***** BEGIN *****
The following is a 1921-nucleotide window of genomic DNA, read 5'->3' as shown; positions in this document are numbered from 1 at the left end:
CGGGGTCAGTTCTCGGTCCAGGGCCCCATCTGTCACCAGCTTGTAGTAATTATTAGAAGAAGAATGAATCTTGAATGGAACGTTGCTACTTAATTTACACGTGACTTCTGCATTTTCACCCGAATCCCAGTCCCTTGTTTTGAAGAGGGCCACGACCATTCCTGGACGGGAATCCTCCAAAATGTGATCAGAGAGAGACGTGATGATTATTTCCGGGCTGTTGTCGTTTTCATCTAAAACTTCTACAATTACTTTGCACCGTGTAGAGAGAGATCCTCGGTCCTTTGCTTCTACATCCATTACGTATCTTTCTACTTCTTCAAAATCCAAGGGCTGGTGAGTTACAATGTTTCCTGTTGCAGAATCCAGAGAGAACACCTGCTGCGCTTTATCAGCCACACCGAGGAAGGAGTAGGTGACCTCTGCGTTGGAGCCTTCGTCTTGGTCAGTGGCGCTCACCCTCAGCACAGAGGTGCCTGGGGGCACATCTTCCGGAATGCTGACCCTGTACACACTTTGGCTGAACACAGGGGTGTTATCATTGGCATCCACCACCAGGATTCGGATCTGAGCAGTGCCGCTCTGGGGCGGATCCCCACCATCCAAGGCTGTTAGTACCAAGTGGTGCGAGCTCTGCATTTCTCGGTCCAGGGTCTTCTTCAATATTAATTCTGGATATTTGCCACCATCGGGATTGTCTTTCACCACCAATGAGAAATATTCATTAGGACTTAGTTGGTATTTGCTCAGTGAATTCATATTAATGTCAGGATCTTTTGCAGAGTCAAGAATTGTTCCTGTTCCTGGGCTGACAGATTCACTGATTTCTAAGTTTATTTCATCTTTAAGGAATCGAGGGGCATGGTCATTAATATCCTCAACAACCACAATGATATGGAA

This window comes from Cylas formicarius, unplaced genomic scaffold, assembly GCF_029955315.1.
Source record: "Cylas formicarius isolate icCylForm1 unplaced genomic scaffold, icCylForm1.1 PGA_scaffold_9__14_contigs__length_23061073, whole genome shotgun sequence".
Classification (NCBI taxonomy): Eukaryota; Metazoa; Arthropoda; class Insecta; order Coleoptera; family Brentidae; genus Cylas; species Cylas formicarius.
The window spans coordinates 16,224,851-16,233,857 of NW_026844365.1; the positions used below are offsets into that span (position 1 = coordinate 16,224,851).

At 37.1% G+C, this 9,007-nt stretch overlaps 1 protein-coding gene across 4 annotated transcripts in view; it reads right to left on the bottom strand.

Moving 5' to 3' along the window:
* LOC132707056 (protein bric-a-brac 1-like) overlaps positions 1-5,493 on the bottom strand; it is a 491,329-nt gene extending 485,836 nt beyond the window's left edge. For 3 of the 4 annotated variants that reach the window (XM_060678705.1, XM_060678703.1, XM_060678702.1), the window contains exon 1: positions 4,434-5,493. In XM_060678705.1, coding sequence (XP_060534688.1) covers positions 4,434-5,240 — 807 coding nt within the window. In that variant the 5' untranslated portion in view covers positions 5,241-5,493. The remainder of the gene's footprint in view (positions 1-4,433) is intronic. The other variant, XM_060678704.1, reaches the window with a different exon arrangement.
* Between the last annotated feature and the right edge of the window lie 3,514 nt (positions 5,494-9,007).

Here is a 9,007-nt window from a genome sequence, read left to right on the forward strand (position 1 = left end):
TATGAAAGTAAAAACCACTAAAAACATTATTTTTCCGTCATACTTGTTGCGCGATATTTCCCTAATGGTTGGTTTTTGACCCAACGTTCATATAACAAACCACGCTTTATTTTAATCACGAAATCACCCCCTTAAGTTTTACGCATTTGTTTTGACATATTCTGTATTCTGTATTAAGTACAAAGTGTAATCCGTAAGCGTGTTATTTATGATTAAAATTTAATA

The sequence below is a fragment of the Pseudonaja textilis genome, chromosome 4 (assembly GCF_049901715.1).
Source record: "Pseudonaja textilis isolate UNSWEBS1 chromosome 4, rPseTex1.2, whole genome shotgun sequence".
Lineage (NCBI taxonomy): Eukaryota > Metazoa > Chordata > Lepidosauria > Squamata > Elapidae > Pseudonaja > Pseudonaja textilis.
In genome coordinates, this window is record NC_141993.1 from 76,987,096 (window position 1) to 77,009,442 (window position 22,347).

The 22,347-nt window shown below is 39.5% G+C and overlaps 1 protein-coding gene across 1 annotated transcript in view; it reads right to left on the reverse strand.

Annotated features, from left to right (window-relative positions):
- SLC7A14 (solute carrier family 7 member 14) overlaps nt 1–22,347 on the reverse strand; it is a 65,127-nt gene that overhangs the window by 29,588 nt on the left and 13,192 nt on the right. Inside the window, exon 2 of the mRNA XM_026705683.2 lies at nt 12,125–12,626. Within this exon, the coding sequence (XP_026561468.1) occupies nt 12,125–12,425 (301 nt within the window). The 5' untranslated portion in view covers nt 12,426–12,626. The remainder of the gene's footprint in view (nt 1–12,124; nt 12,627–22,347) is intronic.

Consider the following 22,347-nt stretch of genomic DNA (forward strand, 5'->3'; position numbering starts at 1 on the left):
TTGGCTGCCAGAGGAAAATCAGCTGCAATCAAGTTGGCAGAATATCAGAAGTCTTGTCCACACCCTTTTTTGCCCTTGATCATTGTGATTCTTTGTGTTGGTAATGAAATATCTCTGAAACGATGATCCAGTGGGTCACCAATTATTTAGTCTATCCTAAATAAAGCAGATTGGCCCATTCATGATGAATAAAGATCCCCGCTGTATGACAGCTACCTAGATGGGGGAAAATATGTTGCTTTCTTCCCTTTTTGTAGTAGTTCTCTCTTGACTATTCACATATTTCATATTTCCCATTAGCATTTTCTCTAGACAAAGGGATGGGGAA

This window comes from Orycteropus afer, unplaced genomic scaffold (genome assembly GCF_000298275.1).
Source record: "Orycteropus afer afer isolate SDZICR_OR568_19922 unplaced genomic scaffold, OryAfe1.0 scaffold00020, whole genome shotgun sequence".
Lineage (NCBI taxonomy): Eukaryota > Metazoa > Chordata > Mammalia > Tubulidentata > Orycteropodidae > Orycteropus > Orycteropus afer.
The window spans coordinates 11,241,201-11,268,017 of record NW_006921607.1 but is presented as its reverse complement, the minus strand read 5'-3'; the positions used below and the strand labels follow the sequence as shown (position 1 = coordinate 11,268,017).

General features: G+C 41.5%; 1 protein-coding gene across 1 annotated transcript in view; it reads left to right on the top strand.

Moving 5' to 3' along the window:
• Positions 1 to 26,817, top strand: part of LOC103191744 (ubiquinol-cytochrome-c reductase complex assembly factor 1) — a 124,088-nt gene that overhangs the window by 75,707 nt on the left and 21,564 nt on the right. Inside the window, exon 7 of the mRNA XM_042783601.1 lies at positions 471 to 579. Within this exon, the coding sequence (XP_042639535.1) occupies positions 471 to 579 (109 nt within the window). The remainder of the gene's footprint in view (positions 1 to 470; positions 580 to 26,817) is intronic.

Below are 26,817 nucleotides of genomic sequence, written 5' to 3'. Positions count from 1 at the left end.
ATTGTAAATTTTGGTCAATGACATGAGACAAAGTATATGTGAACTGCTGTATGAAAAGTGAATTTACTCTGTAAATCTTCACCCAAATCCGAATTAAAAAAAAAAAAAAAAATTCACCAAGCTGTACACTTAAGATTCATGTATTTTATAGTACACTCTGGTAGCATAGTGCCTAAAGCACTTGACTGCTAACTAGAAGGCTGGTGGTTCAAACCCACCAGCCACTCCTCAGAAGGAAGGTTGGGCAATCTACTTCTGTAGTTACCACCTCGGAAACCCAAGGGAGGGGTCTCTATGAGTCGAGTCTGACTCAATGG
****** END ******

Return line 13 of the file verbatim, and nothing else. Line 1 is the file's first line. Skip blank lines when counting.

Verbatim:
The sequence below is a fragment of the Pseudonaja textilis genome, chromosome 4 (assembly GCF_049901715.1).